Kachemak Bay Campus instructor Lee Post makes a final adjustment to “Belugie,” a beluga whale skeleton, before it was hung on the ceiling of Bayview Hall last Friday. Post taught a class on whale articulation this semester, and students prepared and put together the skeleton. It’s the second whale hung at KBC and the sixth in Homer.-Photo by Michael Armstrong, Homer News

Kachemak Bay Campus instructor Lee Post makes a final adjustment to “Belugie,” a beluga whale skeleton, before it was hung on the ceiling of Bayview Hall last Friday. Post taught a class on whale articulation this semester, and students prepared and put together the skeleton. It’s the second whale hung at KBC and the sixth in Homer.-Photo by Michael Armstrong, Homer News

Homer’s Best Bets

Congratulations, citizens. If you’re a new Alaska resident and you’ve stuck it out this long, hurrah. On Monday you will achieve an important Cheechako status, your first winter solstice. That’s also the day winter officially begins, although in Alaska your mileage may vary. We tend to count the start of winter as the day we change our snow tires.

For the rest of us, Monday also means the day when the daylight hours stop getting shorter. If you go to the U.S. Naval Observatory’s website and look up actual hours of daylight, you’ll see that until Christmas the hours of daylight for Homer hover at 5 hours, 59 minutes, and then on Christmas Day gain a minute. Huh. 

Quel coincidence, as they say in Canada. The day celebrated by Christians as the birthday of the savior who brought light to the world also is the day light returns, at least in the Northern Hemisphere. It’s kinda cool how that works out. 

If you’ve been through winter solstice before, you know that for a while this whole daylight gaining thingy isn’t all that impressive until about mid-March when you drive to work and realize, Shazam, the sun has risen. Like a freight train building up steam, the gain in hours takes some time, but once it gets going, we’re talking some momentum.

Keep that momentum going, Pilgrims, as we head into the last week before Christmas. Of course you’ve got all your shopping done and just have to mail that last package. If you haven’t, check out last-minute shopping ideas from our fabulous advertisers. When you’re done with all your holiday preparations, relax with these Best Bets:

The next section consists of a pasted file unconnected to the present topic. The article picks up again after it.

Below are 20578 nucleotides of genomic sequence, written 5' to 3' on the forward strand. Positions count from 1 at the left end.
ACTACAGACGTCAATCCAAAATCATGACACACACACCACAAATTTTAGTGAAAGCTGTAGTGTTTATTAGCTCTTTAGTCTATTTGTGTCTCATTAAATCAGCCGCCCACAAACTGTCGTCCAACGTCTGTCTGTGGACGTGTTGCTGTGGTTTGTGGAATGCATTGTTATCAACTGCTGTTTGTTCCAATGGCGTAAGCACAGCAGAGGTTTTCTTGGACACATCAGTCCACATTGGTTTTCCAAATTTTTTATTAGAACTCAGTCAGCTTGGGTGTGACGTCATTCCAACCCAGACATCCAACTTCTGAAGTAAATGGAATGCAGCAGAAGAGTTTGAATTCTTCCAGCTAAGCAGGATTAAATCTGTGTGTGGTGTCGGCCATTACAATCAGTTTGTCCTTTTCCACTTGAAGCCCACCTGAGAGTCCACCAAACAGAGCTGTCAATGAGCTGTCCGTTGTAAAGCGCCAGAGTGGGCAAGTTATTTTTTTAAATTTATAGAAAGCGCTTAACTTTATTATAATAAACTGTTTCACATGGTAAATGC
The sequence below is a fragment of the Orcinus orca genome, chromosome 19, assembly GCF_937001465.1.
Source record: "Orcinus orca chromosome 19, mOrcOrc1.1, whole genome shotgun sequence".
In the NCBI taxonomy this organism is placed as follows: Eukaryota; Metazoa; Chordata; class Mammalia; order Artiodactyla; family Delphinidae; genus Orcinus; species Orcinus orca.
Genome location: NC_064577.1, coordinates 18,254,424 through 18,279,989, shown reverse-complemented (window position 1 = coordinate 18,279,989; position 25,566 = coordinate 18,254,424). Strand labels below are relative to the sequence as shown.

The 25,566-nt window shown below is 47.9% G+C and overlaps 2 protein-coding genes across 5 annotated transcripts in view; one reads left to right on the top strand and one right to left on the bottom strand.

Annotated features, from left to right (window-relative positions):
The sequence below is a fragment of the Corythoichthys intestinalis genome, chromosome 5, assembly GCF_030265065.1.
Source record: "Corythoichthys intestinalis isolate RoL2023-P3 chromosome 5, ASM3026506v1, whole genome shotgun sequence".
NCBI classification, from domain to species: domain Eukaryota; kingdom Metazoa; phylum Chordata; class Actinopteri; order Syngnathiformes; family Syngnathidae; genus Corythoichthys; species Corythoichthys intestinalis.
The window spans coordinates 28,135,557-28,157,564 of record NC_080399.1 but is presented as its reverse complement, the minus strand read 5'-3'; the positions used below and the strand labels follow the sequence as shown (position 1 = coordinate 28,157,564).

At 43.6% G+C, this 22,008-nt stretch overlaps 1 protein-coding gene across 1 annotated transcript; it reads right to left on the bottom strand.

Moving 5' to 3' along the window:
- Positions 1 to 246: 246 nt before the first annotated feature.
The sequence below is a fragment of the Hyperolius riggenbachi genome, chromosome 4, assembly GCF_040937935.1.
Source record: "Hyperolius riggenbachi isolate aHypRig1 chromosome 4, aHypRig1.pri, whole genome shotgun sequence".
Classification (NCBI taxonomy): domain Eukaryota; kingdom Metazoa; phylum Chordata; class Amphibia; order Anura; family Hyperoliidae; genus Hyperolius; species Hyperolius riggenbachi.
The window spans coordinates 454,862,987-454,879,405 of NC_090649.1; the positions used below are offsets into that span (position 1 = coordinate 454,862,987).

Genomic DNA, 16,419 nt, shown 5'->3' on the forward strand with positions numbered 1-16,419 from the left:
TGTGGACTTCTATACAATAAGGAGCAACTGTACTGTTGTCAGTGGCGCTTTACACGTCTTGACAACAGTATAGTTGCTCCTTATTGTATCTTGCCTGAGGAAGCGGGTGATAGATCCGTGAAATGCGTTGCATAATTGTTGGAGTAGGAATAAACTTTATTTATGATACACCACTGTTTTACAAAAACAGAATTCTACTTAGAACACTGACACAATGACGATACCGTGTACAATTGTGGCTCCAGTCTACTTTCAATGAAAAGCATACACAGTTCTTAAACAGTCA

BEST IT’S A WRAP BET: Those tidy gift-wrap corners can be a challenge, so let the volunteers at the annual American Legion Auxiliary Gift Wrapping Booth help you out. Get gifts wrapped noon-5 p.m. today-Wednesday and 10 a.m.-4 p.m. Christmas Eve at Ulmer’s. A donation supports veterans programs.

 

BEST OK NOW BET: Have some ideas on balancing the state budget you want to share with Sen. Gary Stevens, R-Kodiak, before he heads off to Juneau next month? Stevens holds an open house from 4-6 p.m. today at the Homer Legislative Information Office. It’s also a good opportunity to meet the staff at the LIO and learn how to keep informed during the upcoming Alaska Legislature.

 

BEST PASS THE BREAD BET: It’s warm, cozy and sunny in Homer United Methodist Church’s big solarium. Enjoy fellowship and food for its monthly free community meal from 5:30-7:30 p.m. today. 

 

BEST BIRD ON BET: Want to learn more about Homer’s birds and meet some cool people in the process? Volunteer for the annual Christmas Bird Count from 8:30 a.m.-4:30 p.m. No experience is necessary. Meet at 8:30 a.m. at the Alaska Islands and Ocean Visitor Center and then fan out around town to count birds. The count ends at sunset around 4:30 p.m. with a potluck dinner at Islands and Ocean. Dress warmly and bring binoculars, spotting scopes and bird guides.

 

BEST ONE MORE THING BET: Even if you have done all your shopping, you just know there’s one more stocking stuffer to get. Do some last-minute shopping at the annual Procrastinators Faire from 10 a.m.-7 p.m. Saturday at the Homer High School gym.

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